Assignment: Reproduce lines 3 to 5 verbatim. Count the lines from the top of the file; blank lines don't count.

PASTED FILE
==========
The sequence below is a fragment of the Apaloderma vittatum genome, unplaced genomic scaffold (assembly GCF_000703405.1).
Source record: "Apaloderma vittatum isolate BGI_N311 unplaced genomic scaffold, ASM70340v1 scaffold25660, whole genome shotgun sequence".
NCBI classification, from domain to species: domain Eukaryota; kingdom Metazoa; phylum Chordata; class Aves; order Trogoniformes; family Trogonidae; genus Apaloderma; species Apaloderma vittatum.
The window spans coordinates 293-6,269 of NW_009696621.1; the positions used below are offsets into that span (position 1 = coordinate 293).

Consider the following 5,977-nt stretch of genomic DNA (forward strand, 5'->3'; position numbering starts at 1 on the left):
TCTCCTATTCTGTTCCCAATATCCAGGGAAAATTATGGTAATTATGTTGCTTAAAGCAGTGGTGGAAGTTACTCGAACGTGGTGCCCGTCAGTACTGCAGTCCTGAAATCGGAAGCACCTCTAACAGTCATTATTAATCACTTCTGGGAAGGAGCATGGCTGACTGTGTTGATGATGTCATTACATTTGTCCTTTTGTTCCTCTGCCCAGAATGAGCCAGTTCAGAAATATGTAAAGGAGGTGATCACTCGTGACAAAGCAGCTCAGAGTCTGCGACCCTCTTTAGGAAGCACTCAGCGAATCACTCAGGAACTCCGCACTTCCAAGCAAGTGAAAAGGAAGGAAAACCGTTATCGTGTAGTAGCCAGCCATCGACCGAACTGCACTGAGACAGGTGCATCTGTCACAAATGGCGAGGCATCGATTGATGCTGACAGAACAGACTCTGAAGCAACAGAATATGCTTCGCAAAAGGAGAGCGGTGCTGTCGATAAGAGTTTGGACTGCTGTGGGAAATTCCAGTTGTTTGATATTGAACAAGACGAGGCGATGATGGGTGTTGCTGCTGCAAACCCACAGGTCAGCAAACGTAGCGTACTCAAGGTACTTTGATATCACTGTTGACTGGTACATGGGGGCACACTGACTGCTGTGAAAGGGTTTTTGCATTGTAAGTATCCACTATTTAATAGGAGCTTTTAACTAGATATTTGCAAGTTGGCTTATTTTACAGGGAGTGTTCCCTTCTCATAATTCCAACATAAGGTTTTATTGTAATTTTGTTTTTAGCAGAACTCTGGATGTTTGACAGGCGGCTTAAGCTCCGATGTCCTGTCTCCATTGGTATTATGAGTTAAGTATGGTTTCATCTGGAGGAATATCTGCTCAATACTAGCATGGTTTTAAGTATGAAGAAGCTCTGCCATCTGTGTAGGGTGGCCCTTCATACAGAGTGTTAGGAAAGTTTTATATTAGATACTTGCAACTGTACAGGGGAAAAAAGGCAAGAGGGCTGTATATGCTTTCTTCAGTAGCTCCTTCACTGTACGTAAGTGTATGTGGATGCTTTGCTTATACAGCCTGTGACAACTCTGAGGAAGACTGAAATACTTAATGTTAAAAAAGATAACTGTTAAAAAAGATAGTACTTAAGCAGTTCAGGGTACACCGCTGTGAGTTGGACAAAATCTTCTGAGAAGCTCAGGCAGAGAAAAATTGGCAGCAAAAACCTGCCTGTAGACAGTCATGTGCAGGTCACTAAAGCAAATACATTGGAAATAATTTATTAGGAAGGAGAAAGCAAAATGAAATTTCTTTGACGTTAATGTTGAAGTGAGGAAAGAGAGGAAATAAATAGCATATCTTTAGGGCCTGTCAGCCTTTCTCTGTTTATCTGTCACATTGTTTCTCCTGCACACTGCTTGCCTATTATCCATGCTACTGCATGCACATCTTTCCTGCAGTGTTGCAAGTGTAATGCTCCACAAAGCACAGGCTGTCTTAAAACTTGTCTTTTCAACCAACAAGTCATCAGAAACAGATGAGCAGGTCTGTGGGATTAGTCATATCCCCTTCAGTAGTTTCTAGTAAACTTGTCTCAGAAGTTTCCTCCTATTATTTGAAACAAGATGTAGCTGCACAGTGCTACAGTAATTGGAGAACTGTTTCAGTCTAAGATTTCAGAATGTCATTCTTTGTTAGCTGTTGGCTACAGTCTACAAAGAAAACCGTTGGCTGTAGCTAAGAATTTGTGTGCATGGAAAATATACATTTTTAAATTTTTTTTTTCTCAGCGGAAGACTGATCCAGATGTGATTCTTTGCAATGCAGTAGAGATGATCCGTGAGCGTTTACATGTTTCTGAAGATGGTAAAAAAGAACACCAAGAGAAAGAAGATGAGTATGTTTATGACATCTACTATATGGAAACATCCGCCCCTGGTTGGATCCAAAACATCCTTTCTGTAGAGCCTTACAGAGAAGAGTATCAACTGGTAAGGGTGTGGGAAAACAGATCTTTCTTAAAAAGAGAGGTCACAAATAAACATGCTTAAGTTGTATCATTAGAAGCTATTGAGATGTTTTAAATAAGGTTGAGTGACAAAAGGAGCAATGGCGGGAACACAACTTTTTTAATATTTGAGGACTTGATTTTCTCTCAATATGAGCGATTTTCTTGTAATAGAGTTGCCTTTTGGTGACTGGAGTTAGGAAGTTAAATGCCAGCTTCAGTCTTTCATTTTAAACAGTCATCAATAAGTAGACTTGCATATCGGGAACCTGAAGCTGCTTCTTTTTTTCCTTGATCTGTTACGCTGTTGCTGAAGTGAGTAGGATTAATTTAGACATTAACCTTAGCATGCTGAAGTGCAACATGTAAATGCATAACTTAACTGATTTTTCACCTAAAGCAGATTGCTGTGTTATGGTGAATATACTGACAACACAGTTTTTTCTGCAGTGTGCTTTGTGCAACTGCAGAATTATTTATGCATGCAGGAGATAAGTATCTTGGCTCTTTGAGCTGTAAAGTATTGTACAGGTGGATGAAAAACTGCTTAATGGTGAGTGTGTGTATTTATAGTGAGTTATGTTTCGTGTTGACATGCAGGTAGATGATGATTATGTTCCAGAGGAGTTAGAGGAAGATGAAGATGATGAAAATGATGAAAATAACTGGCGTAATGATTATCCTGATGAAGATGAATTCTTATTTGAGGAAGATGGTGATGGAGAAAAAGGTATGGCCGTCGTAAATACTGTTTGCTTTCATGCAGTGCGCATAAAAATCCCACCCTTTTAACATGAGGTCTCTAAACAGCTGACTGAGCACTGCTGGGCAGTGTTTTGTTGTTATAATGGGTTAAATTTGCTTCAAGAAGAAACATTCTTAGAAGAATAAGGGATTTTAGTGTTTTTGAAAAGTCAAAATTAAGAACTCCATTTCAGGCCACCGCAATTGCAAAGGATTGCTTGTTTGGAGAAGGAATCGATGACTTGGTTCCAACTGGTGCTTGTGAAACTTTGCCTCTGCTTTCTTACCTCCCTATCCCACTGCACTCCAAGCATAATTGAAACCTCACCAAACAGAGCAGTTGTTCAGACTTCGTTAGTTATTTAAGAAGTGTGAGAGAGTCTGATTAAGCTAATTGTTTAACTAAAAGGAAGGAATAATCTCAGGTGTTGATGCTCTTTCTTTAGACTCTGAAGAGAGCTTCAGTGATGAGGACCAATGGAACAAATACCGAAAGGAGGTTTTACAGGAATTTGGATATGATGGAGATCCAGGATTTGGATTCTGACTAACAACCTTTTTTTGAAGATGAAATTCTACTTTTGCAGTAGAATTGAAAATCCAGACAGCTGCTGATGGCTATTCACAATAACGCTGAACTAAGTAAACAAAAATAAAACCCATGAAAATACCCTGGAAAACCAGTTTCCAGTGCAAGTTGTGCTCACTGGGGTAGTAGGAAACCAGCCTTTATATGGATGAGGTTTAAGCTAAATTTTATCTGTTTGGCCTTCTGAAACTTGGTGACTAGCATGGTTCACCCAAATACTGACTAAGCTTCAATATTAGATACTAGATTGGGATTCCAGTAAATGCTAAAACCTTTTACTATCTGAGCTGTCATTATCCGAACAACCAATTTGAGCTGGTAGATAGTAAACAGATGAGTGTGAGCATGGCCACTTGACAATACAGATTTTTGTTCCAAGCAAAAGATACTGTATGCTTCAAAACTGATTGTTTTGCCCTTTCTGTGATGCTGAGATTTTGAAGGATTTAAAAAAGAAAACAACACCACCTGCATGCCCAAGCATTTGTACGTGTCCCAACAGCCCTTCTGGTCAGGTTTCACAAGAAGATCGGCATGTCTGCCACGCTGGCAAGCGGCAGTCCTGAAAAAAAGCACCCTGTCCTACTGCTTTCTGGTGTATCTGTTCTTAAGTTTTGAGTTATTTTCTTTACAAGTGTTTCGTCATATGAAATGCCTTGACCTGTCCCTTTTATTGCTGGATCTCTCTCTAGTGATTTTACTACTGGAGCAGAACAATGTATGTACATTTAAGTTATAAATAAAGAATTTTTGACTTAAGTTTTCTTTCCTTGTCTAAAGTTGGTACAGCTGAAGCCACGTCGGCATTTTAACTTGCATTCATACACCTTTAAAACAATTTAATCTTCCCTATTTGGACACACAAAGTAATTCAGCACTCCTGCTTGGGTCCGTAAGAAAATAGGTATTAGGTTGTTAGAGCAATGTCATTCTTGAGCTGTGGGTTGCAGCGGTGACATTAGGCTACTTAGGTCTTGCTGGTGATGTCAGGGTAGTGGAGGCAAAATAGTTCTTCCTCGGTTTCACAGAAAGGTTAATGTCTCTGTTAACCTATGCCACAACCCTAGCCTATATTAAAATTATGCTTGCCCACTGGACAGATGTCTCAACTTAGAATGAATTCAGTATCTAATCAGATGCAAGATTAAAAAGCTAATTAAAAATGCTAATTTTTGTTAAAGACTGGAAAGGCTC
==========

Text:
NCBI classification, from domain to species: domain Eukaryota; kingdom Metazoa; phylum Chordata; class Aves; order Trogoniformes; family Trogonidae; genus Apaloderma; species Apaloderma vittatum.
The window spans coordinates 293-6,269 of NW_009696621.1; the positions used below are offsets into that span (position 1 = coordinate 293).

Consider the following 5,977-nt stretch of genomic DNA (forward strand, 5'->3'; position numbering starts at 1 on the left):